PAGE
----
They come up with a new thesis to allocate some of their time to marketing, and gradually get better at it. They sell more books and are able to start writing full time more quickly.
This is a simplistic example, but it achieves the same ends Buckminster Fuller found so powerful: it transforms failure into learning.
So how do you apply The Bucky Method to your life? Here are the five principles of The Bucky Method:
1. Treat Failure as Feedback, Not Fatal
In the example of two authors trying to write a book, each figure has different reactions to their first book doing poorly.
The author-author sees it as a failure. He is an author that writes unpopular books. The investor-author sees it as feedback. He is an investor-author that now has better data to inform his next hypothesis.
This is one reason I have found planning in 90-day sprints to be so helpful for improving my personal effectiveness.
Each ninety days is an experiment in moving towards a long-term goal. Your role during those 90 days is simply to play out the thesis. If you are trying to start a business, and realize that you don’t like that business or the market is too small, that’s simply feedback to change your longterm goals and come up with a new thesis.
You can also still take what you learned over those 90 days and apply it to future projects. You have not lost 90 days, you have acquired valuable, proprietary data.
Thomas Edison embodied this principle:
“I never allow myself to become discouraged under any circumstances. I recall that after we had conducted thousands of experiments on a certain project without solving the problem, one of my associates, after we had conducted the crowning experiment and it had proved a failure, expressed discouragement and disgust over our having failed ‘to find out anything.’ I cheerily assured him that we had learned something. For we had learned for a certainty that the thing couldn’t be done that way, and that we would have to try some other way. We sometimes learn a lot from our failures if we have put into the effort the best thought and work we are capable of.”
The result? By the time of his death, Edison owned 1,093 patents. He didn’t have a single light bulb moment of insight, his light bulb stayed on.
2. Have Strong Views, Weakly Held
In 1965 Arno A. Penzias and Robert W. Wilson, of Bell Laboratories, were testing a sensitive horn antenna. They discovered a low level of microwave background “noise,” like the kind of electrical noise which produces “snow” on an old television screen.
Their strong view was that the noise was caused by the instrument they were using, so they worked on eliminating it to be able to get more accurate readings. Even as they strongly believed they were correct, they weren’t attached to this view: they were open to changing the belief and sought out other explanations.
When they found a group at Princeton that had predicted there would be low levels of noise left over from the Big Bang, they submitted their data as proof of the Big Bang, and subsequently won the Nobel Prize.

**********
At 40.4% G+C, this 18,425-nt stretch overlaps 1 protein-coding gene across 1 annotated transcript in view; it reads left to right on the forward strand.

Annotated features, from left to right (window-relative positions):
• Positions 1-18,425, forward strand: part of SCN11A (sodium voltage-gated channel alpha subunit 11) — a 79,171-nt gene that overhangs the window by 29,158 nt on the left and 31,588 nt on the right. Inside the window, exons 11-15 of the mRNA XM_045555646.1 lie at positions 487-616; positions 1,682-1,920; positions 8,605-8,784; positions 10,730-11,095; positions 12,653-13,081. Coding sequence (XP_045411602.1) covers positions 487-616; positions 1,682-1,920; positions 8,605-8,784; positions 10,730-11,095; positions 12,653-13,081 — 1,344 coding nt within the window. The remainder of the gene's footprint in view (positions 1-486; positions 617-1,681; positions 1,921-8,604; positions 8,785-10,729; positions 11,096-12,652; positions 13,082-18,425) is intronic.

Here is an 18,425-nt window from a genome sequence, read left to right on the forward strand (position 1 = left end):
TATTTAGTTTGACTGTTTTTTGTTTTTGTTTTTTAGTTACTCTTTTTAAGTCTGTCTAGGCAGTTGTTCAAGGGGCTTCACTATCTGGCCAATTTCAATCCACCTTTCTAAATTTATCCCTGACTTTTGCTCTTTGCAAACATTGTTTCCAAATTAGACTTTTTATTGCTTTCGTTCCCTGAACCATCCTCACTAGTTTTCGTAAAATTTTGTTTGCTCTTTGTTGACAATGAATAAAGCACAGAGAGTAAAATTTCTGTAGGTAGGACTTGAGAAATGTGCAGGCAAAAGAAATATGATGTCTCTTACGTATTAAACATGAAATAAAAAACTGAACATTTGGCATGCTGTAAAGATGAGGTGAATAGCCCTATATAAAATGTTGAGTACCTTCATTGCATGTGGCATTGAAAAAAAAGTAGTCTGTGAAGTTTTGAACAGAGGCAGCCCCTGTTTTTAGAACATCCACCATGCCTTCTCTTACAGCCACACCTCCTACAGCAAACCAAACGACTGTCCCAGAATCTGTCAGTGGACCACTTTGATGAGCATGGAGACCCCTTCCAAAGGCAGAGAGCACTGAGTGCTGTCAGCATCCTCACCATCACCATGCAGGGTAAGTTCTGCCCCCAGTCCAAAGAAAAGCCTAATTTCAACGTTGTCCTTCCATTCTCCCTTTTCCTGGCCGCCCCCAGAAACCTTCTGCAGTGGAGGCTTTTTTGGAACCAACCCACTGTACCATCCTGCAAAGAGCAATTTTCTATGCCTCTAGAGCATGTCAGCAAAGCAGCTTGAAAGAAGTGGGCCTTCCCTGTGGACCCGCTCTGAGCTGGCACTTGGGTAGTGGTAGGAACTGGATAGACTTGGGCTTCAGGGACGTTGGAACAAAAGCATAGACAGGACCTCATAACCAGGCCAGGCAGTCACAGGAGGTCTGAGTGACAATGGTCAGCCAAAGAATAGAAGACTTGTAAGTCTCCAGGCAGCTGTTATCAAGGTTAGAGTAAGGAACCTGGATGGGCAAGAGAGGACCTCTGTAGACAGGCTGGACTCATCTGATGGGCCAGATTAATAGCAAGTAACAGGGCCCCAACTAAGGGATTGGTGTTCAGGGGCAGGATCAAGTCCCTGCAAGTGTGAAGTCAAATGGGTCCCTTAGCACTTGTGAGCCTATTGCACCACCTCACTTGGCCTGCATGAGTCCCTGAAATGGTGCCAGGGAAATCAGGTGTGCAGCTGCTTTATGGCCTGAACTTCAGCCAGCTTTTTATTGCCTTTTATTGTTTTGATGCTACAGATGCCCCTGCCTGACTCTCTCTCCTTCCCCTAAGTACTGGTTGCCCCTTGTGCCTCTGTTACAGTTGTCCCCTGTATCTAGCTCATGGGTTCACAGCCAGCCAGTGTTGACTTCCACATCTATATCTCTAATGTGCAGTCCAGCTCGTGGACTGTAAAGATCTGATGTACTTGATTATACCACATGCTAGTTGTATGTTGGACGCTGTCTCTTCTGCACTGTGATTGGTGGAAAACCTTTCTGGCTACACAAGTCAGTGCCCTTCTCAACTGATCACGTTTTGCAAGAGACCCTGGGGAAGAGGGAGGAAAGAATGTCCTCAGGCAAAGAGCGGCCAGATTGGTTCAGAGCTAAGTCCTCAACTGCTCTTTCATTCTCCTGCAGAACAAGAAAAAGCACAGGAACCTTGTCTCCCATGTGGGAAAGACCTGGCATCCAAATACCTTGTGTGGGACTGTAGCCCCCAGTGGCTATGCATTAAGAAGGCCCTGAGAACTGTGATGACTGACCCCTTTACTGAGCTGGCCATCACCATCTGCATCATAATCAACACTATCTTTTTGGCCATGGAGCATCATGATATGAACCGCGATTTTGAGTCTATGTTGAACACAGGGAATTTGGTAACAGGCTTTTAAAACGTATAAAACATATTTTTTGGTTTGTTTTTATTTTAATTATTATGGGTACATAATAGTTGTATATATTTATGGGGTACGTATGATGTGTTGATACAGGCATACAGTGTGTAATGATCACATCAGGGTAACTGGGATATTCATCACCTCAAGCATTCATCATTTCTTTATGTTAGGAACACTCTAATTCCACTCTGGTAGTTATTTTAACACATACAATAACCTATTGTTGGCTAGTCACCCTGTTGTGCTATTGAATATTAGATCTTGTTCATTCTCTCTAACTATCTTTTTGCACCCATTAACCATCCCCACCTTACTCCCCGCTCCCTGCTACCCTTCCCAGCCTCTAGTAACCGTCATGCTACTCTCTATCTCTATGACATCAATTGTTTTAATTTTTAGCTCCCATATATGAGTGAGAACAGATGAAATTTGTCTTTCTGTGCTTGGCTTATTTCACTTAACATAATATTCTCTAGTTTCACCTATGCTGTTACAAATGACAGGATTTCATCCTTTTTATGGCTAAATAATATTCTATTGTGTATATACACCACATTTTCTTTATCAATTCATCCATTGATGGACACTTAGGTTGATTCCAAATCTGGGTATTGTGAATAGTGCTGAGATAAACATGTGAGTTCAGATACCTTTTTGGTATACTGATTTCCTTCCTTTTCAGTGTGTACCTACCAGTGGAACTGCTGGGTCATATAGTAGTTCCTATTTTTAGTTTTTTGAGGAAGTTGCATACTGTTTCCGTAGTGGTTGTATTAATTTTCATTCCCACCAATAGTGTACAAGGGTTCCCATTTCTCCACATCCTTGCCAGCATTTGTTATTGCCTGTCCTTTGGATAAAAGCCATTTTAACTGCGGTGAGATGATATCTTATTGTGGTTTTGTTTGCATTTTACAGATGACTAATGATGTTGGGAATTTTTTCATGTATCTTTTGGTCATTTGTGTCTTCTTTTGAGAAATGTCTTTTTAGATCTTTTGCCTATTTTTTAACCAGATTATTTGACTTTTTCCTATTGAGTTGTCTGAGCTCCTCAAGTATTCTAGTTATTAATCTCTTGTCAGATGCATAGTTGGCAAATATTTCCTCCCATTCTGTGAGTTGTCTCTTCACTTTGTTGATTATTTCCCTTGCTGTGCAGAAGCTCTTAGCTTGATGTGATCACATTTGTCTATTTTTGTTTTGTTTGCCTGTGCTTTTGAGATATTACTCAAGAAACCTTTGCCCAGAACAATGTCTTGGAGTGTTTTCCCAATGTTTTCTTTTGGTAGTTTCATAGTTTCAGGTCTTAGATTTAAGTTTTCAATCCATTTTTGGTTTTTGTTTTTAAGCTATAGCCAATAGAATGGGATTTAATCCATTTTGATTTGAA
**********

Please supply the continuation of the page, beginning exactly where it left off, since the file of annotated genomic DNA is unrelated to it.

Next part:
Had they remained fixated on fixing their instrumentation (their initial strong view), instead of being open to changing their opinions, they likely would never have realized what they’d found: A little observation about a little thing called the Big Bang, from which everything (literally, all the things) resulted.
Good investors change their minds quickly. If you tell them something that changes their opinion, they don’t feel ego bruised about making a prior investment, they just change their position. You’ve given them a leg up on the market.
This is difficult because cultural mores frequently run counter to this. Political candidates are eviscerated for “flip-flopping,” also known as “changing your mind after getting new information.”
The investor-author that thought writing more books was the solution had a strong hold on his view that blocked out alternative explanations. By applying the Bucky Method, it let the second author realize that building up his marketing skills, in addition to writing a book, was a better path.
3. Double Down on Strengths, Don’t Worry About Weaknesses
One of the great disservices done by modern education is that it programs us to worry about fixing our weaknesses not doubling down on our strengths. If you have a student that excels in Math and Physics, but does terribly in English Literature, what do schools do?
They put her in extra study classes for English literature.
This makes no sense if you come at the issue like an investor. If you had an employee who was amazing at sales but terrible at product development, would you make them spend more time doing product development and less time doing sales?
Obviously not, you’d let them do sales full time and hire someone else to do product development.
LinkedIn founder Reid Hoffman has observed that “most strengths have corresponding weaknesses. If you try to manage or mitigate a given weakness, you might also eliminate the corresponding strength.”